Affording care in later life. Aviva’s latest Real Retirement Survey Report shows that 70% of over-55s do not believe they should pay for care and the majority (81%) are either worried, concerned or terrified about meeting care costs if they are not provided by the state.

Currently, the state offers no help with care costs to individuals with assets in excess of £23,250. Many pensioners end up being forced to sell their homes in order to pay for extra support.

When asked, those over 55 who felt they should make a contribution to care thought this should be an average of £3,600 for a lifetime of care, which is far less than a typical annual bill for supported care.

In reality, typical care costs for just one year are currently about £35,000. While the majority of over-55s would prefer not to pay for care, they do concede that it is unlikely that the State will be able to pay for everyone’s care. The most popular funding options were for the ‘better off’ to contribute to the cost of their own care with the Government picking up the tab for everyone else (51%) or for those who can’t afford to contribute to the cost of care (36%).

How affordability is determined was a matter for debate with some suggesting it should be based on current assets (16%) and others feeling lifetime income (14%) should be the yardstick.  Irrespective of what system was used, more than half (53%) said there should be a cap on how much an individual was forced to pay towards their own care.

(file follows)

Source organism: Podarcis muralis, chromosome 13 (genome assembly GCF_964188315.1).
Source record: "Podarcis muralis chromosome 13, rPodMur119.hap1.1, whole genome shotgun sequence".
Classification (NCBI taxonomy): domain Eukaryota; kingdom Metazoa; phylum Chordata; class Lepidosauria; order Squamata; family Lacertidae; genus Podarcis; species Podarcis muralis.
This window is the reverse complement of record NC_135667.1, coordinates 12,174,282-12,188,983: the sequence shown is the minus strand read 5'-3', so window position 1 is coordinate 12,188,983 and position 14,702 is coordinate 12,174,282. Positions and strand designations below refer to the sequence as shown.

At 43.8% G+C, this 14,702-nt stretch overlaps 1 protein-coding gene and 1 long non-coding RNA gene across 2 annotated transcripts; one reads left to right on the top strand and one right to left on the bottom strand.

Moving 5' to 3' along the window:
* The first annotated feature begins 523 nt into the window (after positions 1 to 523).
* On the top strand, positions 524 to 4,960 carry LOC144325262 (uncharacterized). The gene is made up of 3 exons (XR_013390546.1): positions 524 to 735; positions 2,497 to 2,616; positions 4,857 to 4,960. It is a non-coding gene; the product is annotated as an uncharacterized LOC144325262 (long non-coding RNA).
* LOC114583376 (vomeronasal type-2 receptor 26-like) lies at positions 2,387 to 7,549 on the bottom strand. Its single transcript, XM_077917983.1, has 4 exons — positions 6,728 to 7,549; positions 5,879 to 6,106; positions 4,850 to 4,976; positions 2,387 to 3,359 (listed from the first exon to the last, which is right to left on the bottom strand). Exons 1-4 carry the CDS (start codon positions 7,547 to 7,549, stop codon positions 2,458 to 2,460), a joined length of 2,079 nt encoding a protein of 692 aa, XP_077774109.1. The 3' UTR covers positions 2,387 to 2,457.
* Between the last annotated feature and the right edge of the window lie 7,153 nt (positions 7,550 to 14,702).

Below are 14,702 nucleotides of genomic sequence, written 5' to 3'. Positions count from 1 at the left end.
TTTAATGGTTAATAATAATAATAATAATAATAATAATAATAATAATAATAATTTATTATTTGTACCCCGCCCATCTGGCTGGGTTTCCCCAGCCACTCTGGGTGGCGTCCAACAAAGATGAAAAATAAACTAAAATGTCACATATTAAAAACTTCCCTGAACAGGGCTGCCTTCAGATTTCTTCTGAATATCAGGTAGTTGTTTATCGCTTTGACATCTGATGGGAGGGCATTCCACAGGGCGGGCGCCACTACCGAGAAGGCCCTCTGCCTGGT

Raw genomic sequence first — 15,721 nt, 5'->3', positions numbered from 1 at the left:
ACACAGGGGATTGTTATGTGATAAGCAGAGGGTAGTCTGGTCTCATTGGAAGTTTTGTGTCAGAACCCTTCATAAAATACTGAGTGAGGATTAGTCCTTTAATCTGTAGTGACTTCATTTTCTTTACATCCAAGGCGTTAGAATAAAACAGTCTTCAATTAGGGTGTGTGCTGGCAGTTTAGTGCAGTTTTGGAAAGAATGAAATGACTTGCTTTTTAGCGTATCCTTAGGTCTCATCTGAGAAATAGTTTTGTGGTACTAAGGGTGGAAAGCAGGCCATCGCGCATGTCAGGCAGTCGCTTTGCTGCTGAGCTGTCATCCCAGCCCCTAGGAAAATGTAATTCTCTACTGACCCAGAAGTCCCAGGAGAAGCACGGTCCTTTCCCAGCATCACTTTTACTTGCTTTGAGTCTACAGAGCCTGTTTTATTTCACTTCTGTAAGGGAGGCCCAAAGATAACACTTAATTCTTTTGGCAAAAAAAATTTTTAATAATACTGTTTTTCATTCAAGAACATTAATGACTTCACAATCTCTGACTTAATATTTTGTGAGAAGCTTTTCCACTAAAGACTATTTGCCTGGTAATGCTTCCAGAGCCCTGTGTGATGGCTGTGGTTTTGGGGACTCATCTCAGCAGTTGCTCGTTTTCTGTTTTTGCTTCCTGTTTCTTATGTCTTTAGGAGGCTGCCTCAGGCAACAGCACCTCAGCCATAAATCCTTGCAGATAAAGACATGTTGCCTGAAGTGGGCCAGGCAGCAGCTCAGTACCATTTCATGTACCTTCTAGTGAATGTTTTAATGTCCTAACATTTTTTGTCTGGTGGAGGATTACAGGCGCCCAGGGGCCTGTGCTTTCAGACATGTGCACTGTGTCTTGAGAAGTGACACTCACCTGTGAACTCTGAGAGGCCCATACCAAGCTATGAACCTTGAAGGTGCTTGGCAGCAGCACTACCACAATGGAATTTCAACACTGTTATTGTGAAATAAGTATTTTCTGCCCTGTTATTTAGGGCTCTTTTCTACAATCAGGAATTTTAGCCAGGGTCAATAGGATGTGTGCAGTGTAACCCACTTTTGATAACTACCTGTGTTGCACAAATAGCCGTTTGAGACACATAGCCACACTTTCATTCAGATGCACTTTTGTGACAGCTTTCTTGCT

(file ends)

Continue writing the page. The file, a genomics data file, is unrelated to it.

More worrying is that the Aviva survey found that the more immediately pressing concern among pensioners is battling rising inflation and falling incomes. Researchers found that the 75-plus group have been worst hit by falling interest on savings and the rising price of gas, electricity, rent and food. The average monthly income among over-75s fell below £1,000 in September 2011 for the first time since the Aviva Real retirement Survey Project began tracking pensioner incomes two years ago.

The cost of care is a significant worry among the elderly, according to the survey, which found that 12% of the over-55s are “terrified” of the potential bill, with only 2% saying they had plans in place to finance care in their retirement. There is some hope that the situation might change, with the recent report to the Government by the Dilnot Commission recommending that the threshold for people requiring to pay for care should be set at £100,000, with a lifetime cap on care fees of £35,000. However, all this is in the context of the present state and the future of the UK economy and the Government’s policies and priorities.

Long term care planning is a scary topic for many people, but one that we encourage tackling as part of your on-going financial planning, so give me a call if you would like to discuss your specific circumstances.

Send to a friend: